I recently converted my 98' 323is to M3 exhaust with an aftermarket stainless cat back. The car runs and sounds good with the exception of it making a popping sound under deceleration. Its not terribly loud but its just not the way a BMW should sound like to me. It makes me think of a Honda Civic some high school kid has that got an Auto Zone gift certificate and decked it out with a bunch of crap. I would like to get a quality intake as well but am afraid it will put the car out of tune more than it already is. I have never messed with programing before n or chips. Would a chip be my solution or am I just stuck with the sound?
My car does the same thing, Its not all that noticable or loud, but i do hear it under the same conditions as you do. My resolution may have been unique, It turned out I had a restricted exhaust, the cat was shot all to hell and back, and the pipes, (down pipes going to the cat, and the pipes from the cat to where the ACS exhaust pipes start) looked as if a person who knew nothing about exhaust put it on, there was 3 diffrernt size pipes from 2.5 inch down to 1.5, they welded in the gaps between pipes so they fit- very restricted exhaust, had all that crap replaced, I do not think that the popping sound is a bad thing, i still get it when I am (for example) cruzing at 3500 rpms, I take my foot off of the gas pedal and let the car slow down while still in gear, the popping occurs right when i take my foot off of the pedal-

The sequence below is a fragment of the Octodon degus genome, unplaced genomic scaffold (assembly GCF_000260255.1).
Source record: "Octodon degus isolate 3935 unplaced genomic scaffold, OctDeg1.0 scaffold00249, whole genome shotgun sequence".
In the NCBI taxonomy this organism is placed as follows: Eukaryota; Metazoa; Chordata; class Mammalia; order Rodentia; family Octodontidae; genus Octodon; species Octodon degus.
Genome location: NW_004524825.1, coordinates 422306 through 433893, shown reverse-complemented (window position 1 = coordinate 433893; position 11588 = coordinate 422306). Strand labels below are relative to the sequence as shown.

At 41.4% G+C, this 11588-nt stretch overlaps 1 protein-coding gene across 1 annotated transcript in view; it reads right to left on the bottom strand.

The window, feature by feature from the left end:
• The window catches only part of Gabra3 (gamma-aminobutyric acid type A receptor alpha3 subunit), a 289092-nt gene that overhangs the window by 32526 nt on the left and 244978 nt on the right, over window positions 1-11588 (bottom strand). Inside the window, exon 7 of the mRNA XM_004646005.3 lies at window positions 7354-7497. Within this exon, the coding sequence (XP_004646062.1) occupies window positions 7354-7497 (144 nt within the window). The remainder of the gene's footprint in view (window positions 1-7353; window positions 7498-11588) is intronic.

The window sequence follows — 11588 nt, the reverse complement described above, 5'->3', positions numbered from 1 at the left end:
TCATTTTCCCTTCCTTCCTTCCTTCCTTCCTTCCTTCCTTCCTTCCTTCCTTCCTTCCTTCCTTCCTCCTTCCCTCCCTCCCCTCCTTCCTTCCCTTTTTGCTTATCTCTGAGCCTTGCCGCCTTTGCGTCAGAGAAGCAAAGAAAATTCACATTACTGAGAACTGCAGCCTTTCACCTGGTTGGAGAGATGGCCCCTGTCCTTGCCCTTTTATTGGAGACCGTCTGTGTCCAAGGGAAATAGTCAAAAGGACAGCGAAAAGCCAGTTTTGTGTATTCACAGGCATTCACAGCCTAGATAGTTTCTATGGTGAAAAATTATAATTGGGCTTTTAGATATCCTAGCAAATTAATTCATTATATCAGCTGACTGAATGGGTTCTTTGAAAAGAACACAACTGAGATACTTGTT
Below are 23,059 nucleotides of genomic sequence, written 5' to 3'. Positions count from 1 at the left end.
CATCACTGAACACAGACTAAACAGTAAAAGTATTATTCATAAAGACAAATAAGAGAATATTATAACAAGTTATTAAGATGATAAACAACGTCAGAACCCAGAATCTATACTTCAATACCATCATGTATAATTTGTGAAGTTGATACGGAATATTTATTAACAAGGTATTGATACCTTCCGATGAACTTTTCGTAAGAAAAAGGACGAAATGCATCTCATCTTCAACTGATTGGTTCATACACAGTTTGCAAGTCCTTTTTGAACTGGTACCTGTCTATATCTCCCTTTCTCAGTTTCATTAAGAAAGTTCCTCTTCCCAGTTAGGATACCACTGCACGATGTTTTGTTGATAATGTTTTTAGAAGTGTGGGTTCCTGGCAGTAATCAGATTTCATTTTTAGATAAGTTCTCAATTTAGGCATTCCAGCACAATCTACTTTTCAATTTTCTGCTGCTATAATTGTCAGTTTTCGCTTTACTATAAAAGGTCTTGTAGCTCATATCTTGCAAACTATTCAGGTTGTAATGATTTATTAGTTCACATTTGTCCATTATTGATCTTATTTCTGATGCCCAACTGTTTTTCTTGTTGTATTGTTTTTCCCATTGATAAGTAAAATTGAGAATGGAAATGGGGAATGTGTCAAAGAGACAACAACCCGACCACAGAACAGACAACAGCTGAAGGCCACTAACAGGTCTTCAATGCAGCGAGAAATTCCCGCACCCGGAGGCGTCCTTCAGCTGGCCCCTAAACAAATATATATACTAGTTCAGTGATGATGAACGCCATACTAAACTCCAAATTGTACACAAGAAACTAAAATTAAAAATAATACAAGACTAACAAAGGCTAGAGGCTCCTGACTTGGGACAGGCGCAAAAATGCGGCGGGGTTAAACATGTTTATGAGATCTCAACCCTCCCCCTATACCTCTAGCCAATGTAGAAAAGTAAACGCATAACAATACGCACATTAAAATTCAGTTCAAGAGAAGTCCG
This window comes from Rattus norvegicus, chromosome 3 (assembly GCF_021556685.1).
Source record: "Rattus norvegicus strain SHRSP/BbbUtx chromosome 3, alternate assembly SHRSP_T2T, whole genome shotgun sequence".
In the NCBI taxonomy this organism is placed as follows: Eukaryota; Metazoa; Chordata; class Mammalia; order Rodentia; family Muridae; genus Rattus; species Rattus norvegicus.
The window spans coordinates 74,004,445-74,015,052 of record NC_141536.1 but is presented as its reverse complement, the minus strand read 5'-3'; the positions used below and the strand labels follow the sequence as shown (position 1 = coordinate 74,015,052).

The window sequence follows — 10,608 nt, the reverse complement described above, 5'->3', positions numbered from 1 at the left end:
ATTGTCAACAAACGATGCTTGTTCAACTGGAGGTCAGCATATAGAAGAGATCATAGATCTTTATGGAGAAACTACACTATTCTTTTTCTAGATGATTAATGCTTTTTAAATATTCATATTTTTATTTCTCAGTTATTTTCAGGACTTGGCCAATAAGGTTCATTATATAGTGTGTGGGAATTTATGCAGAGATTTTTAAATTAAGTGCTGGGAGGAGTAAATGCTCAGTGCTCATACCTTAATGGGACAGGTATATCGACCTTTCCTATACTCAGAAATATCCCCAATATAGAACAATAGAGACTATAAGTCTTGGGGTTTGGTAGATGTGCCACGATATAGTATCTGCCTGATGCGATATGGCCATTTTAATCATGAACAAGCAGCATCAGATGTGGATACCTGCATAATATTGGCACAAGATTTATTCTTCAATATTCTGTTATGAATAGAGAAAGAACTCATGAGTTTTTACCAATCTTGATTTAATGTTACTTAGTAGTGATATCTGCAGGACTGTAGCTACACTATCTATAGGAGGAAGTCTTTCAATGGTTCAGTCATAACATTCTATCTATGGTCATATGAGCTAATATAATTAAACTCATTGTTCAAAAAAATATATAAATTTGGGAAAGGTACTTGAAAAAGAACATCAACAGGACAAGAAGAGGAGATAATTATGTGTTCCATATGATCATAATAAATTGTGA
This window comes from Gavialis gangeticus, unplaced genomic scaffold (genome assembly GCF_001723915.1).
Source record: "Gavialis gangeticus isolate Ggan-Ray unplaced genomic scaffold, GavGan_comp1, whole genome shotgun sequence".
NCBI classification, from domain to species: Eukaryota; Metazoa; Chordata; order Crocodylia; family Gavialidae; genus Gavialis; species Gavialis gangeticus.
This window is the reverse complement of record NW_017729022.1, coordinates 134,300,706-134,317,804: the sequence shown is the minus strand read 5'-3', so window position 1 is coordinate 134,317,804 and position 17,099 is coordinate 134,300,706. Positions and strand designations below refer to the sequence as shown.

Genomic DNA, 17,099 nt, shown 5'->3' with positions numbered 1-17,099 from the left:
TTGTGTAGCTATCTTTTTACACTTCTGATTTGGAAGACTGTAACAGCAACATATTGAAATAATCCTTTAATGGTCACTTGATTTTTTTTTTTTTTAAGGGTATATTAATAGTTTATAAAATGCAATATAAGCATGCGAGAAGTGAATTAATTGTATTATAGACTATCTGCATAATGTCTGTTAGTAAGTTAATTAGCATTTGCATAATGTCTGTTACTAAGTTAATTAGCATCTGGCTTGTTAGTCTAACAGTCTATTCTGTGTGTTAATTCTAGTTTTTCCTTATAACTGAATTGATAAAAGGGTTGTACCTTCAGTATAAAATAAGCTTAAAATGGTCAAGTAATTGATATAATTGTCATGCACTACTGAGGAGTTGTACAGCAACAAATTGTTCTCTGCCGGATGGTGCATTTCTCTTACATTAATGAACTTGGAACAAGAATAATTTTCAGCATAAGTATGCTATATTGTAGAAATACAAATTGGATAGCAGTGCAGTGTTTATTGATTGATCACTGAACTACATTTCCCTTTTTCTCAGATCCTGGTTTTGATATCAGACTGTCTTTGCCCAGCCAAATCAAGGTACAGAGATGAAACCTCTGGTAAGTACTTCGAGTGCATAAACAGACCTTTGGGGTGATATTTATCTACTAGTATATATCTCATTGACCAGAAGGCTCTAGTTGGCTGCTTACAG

i stress over strange sounds from my ride too,
__________________ 1993 e36 325is
AC Schnitzer Exhaust
AC Schnitzer type I full body kit
AC Schnitzer chip
A monkey in the trunk (stock)
It sounds like you have back fire. Probably with the new exhaust the ignition timing had been retarded. Adding a chip would most likely solve the problem as the ignition timing would be advanced. Race car's use back fire as a way to bump or keep RPM's higher while off the throttle.
Back pressure is something else. It's used as an airflow restriction in the exhaust system to increase low RPM torque, usually at the expense of some high end horse power. An angled peice of metal which diverts airflow inside the muffer would cause a build-up in back pressure as compared to a straight through less restrictive muffler which would produce more high end horse power at the expense of low end torque. This has nothing to do with the "popping" sound. Backfire is unburnt fuel being shot out the exhaust pipe (result of retarding the ignition timing).
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Yeah it's a backfire because of the timing when you're letting off the gas, and ussually at a higher rpm. It is affected by backpressure however, ussually when you go to a free flowing exaust with stock software you get the popping because timing is all out of wack for how little back pressure is in the system.
Hope that made sence
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